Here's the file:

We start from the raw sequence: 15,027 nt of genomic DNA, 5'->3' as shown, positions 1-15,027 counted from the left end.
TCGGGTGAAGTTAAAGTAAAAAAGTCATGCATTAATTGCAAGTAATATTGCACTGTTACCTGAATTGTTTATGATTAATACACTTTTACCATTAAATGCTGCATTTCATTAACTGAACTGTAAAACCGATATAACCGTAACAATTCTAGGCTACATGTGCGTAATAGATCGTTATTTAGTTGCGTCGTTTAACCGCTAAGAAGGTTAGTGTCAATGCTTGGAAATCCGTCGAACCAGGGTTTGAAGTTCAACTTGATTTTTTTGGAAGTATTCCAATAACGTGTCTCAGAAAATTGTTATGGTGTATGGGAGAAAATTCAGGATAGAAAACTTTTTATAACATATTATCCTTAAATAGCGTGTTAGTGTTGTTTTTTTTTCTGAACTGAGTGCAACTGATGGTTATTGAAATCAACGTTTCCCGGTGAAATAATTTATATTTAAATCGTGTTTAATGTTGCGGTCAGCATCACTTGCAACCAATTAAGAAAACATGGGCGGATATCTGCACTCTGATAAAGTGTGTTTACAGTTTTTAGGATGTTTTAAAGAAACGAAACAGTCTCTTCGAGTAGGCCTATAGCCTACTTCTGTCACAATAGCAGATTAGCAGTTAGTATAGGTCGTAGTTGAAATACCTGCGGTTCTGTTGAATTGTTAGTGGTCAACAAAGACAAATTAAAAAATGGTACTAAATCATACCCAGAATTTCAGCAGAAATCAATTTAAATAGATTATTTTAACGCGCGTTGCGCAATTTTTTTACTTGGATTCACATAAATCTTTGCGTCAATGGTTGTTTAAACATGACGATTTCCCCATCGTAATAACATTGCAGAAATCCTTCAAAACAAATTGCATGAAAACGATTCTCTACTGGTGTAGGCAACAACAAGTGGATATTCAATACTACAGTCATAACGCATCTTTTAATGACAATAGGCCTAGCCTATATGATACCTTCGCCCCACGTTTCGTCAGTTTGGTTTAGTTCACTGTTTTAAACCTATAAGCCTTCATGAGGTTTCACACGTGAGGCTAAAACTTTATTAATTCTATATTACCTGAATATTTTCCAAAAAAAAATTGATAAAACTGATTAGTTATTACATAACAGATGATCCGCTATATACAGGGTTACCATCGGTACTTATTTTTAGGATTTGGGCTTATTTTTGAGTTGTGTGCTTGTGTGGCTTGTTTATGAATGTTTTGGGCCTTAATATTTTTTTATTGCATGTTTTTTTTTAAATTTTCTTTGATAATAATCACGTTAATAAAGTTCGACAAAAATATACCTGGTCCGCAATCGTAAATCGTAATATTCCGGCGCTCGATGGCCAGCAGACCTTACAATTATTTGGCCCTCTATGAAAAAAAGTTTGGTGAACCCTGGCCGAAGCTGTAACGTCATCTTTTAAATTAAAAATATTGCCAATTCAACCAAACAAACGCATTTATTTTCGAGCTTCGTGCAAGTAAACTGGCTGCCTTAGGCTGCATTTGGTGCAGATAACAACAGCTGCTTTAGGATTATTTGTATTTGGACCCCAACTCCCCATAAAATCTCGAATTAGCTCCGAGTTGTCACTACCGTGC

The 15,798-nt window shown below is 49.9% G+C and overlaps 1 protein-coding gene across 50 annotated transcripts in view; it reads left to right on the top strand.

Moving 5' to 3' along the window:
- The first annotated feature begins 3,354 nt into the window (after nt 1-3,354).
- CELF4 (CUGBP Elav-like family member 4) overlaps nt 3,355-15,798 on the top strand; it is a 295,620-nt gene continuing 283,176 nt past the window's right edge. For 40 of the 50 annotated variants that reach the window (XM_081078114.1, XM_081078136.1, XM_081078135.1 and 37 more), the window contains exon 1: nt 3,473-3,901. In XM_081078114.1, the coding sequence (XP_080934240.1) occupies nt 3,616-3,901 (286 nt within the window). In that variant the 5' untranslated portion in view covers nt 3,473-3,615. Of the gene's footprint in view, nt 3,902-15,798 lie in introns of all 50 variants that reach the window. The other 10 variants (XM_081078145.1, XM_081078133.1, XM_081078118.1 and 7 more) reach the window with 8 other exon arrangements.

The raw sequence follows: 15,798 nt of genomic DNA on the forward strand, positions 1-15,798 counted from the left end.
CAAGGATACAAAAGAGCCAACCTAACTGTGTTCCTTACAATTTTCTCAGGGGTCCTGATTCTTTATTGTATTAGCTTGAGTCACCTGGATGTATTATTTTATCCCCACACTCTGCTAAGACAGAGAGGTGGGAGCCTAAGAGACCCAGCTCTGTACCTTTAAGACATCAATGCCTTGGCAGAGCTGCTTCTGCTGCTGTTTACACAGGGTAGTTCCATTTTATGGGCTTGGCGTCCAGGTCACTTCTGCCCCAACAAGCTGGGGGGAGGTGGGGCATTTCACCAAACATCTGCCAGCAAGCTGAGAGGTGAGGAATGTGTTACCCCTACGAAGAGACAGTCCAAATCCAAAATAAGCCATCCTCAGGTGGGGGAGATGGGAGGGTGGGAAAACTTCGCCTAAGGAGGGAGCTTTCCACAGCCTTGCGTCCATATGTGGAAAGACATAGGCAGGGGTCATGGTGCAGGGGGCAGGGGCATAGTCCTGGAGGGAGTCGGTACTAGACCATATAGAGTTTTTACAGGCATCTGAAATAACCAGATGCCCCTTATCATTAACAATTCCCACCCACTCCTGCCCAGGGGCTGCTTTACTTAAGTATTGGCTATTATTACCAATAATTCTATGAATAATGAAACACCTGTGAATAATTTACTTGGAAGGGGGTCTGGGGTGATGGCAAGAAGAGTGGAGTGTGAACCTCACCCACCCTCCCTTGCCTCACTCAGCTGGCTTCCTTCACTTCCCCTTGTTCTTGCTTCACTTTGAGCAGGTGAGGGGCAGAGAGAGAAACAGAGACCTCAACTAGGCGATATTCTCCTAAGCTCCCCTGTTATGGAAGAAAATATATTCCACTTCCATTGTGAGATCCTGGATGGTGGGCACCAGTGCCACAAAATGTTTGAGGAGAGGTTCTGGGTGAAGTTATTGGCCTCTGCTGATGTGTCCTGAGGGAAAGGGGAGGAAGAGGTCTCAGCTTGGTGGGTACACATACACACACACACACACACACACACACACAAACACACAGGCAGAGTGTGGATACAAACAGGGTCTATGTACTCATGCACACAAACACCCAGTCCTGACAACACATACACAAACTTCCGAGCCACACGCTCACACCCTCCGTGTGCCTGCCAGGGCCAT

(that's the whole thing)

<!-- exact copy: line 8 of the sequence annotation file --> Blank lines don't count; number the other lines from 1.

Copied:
CAAGGATACAAAAGAGCCAACCTAACTGTGTTCCTTACAATTTTCTCAGGGGTCCTGATTCTTTATTGTATTAGCTTGAGTCACCTGGATGTATTATTTTATCCCCACACTCTGCTAAGACAGAGAGGTGGGAGCCTAAGAGACCCAGCTCTGTACCTTTAAGACATCAATGCCTTGGCAGAGCTGCTTCTGCTGCTGTTTACACAGGGTAGTTCCATTTTATGGGCTTGGCGTCCAGGTCACTTCTGCCCCAACAAGCTGGGGGGAGGTGGGGCATTTCACCAAACATCTGCCAGCAAGCTGAGAGGTGAGGAATGTGTTACCCCTACGAAGAGACAGTCCAAATCCAAAATAAGCCATCCTCAGGTGGGGGAGATGGGAGGGTGGGAAAACTTCGCCTAAGGAGGGAGCTTTCCACAGCCTTGCGTCCATATGTGGAAAGACATAGGCAGGGGTCATGGTGCAGGGGGCAGGGGCATAGTCCTGGAGGGAGTCGGTACTAGACCATATAGAGTTTTTACAGGCATCTGAAATAACCAGATGCCCCTTATCATTAACAATTCCCACCCACTCCTGCCCAGGGGCTGCTTTACTTAAGTATTGGCTATTATTACCAATAATTCTATGAATAATGAAACACCTGTGAATAATTTACTTGGAAGGGGGTCTGGGGTGATGGCAAGAAGAGTGGAGTGTGAACCTCACCCACCCTCCCTTGCCTCACTCAGCTGGCTTCCTTCACTTCCCCTTGTTCTTGCTTCACTTTGAGCAGGTGAGGGGCAGAGAGAGAAACAGAGACCTCAACTAGGCGATATTCTCCTAAGCTCCCCTGTTATGGAAGAAAATATATTCCACTTCCATTGTGAGATCCTGGATGGTGGGCACCAGTGCCACAAAATGTTTGAGGAGAGGTTCTGGGTGAAGTTATTGGCCTCTGCTGATGTGTCCTGAGGGAAAGGGGAGGAAGAGGTCTCAGCTTGGTGGGTACACATACACACACACACACACACACACACACACAAACACACAGGCAGAGTGTGGATACAAACAGGGTCTATGTACTCATGCACACAAACACCCAGTCCTGACAACACATACACAAACTTCCGAGCCACACGCTCACACCCTCCGTGTGCCTGCCAGGGCCAT